A four-team playoff is looming over the BCS for 2014, but will that change matter to the storied football program at Notre Dame?
It very well could.
As of now, there are really two main paths that a BCS playoff could go down.
The first way involves the top four teams in the nation going against each other. With this proposal, the Fighting Irish wouldn't need to make any changes.
The proposal would give teams in smaller, less "elite" conferences a chance to win a national title if they rank high enough in the polls.
While Notre Dame has had a tough time making its way up the BCS rankings in recent years, the team could manage a top four finish in any given year (granted, the Fighting Irish would likely have to run the table).
The second proposal, and the one that would do Notre Dame's current way of life the most harm, is to take four conference champions and pit them against each other. There are different versions of this proposal. Some would even keep certain BCS bowls as a semifinal playoff game.
But Teddy Greenstein of the Chicago Tribune writes how even this second model could be fair, or at least, fair to a degree for smaller conferences and Independent teams (teams like Notre Dame) wouldn't be forced into a conference affiliation.
Greenstein stated that officials of the Big Ten (particularly Commissioner Jim Delany and the Big Ten athletic directors) want a "hybrid" model where "...the three highest-rated conference champions and a wild card from any league. Or non-league, for you Notre Dame fans" would enter into a four-team playoff.
However, Greenstein pointed out that Delany made earlier comments to the AP which were construed as wanting only conference champions to play in the playoff. Notice how the word "misconstrued" wasn't used above and with Alabama winning "...the national championship last season without playing in the SEC title game, Crimson Tide fans howled."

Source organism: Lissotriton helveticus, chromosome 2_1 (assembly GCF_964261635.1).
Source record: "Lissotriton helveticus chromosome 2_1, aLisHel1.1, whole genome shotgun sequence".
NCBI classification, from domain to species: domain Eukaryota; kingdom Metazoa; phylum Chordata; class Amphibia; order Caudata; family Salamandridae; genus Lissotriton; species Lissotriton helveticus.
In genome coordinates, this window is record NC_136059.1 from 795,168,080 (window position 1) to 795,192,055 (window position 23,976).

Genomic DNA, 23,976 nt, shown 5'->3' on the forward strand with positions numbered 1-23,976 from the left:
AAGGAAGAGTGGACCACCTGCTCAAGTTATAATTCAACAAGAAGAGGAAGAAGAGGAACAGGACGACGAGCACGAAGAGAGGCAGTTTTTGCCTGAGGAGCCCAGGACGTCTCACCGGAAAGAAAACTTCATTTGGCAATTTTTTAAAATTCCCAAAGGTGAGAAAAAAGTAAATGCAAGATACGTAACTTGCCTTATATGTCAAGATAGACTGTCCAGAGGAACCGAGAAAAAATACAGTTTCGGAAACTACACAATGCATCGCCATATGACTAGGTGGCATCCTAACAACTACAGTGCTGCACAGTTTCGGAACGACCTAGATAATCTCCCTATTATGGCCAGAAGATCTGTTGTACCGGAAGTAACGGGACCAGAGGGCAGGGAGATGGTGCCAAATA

While the first option would leave the door open for more than one small conference or Independent team to join the four-team BCS playoff, at least the "hybrid" proposal gives a small conference school or Independent a chance to win a BCS championship. And it also allows two teams from the same conference, like Alabama and LSU, to enter into the playoffs as well (slightly placating SEC fans).
The details of exactly how the four-team playoff will ensue are still being hammered out, but if the top four ranked teams play, or if the aforementioned "hybrid" model is adopted, then Notre Dame fans will have little to worry about.
Whichever model is chosen—one of the models above or even one that slightly differs—there will always be subjectivity in college football—and one or more teams are going to feel slighted each year.
But if the largest conferences get together in a backroom deal that makes it nearly impossible for smaller and independent schools to have a chance at the playoffs (don't put it past BCS officials and conference heads to do so either), then the public outcry needs to be so loud it should topple the BCS foundation to rubble.
One conference that is supporting the first model where the top four teams are picked may be the most important to have on board—the SEC. While most conference heads, athletic directors and coaches of big conference teams want their conferences to have an assured shot at a top four spot after winning a conference championship, the SEC sees things a little differently.
Stefan Stevenson of the Star Telegraph writes about how Les Miles and Nick Saban want the old school way of picking teams to remain. They want the polls to decide. Considering how high SEC teams have ranked in the polls in past years, Stevenson notes that "...two, maybe three SEC teams could be listed in the top four."
If only conference champions were picked, Notre Dame and SEC teams that didn't take the conference championship wouldn't even be considered.
Fans, and particularly Notre Dame fans, should be hoping for the first model that takes the four highest ranked teams. That way, regardless of conference affiliation, the best four teams would get to play for a championship.
So, the devil is in the details, and college football followers around the nation will be anxiously awaiting the plans for a BCS playoff in 2014.
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